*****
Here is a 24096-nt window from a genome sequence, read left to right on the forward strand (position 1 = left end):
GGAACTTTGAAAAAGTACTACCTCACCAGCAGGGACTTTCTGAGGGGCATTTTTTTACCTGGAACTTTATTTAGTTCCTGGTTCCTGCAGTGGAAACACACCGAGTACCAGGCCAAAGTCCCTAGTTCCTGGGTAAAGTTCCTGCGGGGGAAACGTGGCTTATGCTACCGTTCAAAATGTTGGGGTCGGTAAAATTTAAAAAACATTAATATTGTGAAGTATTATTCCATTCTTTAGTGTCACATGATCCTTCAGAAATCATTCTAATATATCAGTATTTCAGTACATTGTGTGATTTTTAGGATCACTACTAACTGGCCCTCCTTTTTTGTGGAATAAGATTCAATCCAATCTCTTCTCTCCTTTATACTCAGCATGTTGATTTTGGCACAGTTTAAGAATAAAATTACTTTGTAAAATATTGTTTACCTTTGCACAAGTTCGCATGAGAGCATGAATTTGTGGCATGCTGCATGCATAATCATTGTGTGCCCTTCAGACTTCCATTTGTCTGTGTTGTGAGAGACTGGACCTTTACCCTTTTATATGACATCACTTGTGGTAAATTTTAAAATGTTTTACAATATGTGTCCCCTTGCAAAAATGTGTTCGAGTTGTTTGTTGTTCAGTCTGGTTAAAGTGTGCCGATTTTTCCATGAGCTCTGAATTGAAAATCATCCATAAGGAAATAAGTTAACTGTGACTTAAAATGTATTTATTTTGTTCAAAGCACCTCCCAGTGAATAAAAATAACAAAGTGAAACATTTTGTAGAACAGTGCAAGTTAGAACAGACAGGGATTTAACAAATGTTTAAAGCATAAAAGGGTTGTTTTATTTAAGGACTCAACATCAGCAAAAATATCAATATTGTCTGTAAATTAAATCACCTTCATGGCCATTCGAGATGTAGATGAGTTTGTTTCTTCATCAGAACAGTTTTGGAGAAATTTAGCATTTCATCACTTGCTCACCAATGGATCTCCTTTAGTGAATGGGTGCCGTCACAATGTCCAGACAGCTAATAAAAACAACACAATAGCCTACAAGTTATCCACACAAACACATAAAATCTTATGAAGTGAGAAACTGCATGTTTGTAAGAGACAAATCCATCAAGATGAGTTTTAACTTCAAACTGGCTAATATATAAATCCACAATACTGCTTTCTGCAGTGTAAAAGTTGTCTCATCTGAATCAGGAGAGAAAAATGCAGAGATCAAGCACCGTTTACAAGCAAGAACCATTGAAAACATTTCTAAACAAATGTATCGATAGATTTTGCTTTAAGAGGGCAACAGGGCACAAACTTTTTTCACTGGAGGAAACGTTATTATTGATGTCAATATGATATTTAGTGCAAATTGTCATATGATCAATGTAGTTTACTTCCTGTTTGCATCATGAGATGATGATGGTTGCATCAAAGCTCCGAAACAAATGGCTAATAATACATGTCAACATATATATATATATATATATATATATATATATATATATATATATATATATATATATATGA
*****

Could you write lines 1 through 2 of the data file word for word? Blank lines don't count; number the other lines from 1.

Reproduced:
Here is a 24096-nt window from a genome sequence, read left to right on the forward strand (position 1 = left end):
GGAACTTTGAAAAAGTACTACCTCACCAGCAGGGACTTTCTGAGGGGCATTTTTTTACCTGGAACTTTATTTAGTTCCTGGTTCCTGCAGTGGAAACACACCGAGTACCAGGCCAAAGTCCCTAGTTCCTGGGTAAAGTTCCTGCGGGGGAAACGTGGCTTATGCTACCGTTCAAAATGTTGGGGTCGGTAAAATTTAAAAAACATTAATATTGTGAAGTATTATTCCATTCTTTAGTGTCACATGATCCTTCAGAAATCATTCTAATATATCAGTATTTCAGTACATTGTGTGATTTTTAGGATCACTACTAACTGGCCCTCCTTTTTTGTGGAATAAGATTCAATCCAATCTCTTCTCTCCTTTATACTCAGCATGTTGATTTTGGCACAGTTTAAGAATAAAATTACTTTGTAAAATATTGTTTACCTTTGCACAAGTTCGCATGAGAGCATGAATTTGTGGCATGCTGCATGCATAATCATTGTGTGCCCTTCAGACTTCCATTTGTCTGTGTTGTGAGAGACTGGACCTTTACCCTTTTATATGACATCACTTGTGGTAAATTTTAAAATGTTTTACAATATGTGTCCCCTTGCAAAAATGTGTTCGAGTTGTTTGTTGTTCAGTCTGGTTAAAGTGTGCCGATTTTTCCATGAGCTCTGAATTGAAAATCATCCATAAGGAAATAAGTTAACTGTGACTTAAAATGTATTTATTTTGTTCAAAGCACCTCCCAGTGAATAAAAATAACAAAGTGAAACATTTTGTAGAACAGTGCAAGTTAGAACAGACAGGGATTTAACAAATGTTTAAAGCATAAAAGGGTTGTTTTATTTAAGGACTCAACATCAGCAAAAATATCAATATTGTCTGTAAATTAAATCACCTTCATGGCCATTCGAGATGTAGATGAGTTTGTTTCTTCATCAGAACAGTTTTGGAGAAATTTAGCATTTCATCACTTGCTCACCAATGGATCTCCTTTAGTGAATGGGTGCCGTCACAATGTCCAGACAGCTAATAAAAACAACACAATAGCCTACAAGTTATCCACACAAACACATAAAATCTTATGAAGTGAGAAACTGCATGTTTGTAAGAGACAAATCCATCAAGATGAGTTTTAACTTCAAACTGGCTAATATATAAATCCACAATACTGCTTTCTGCAGTGTAAAAGTTGTCTCATCTGAATCAGGAGAGAAAAATGCAGAGATCAAGCACCGTTTACAAGCAAGAACCATTGAAAACATTTCTAAACAAATGTATCGATAGATTTTGCTTTAAGAGGGCAACAGGGCACAAACTTTTTTCACTGGAGGAAACGTTATTATTGATGTCAATATGATATTTAGTGCAAATTGTCATATGATCAATGTAGTTTACTTCCTGTTTGCATCATGAGATGATGATGGTTGCATCAAAGCTCCGAAACAAATGGCTAATAATACATGTCAACATATATATATATATATATATATATATATATATATATATATATATATATATATATATATGA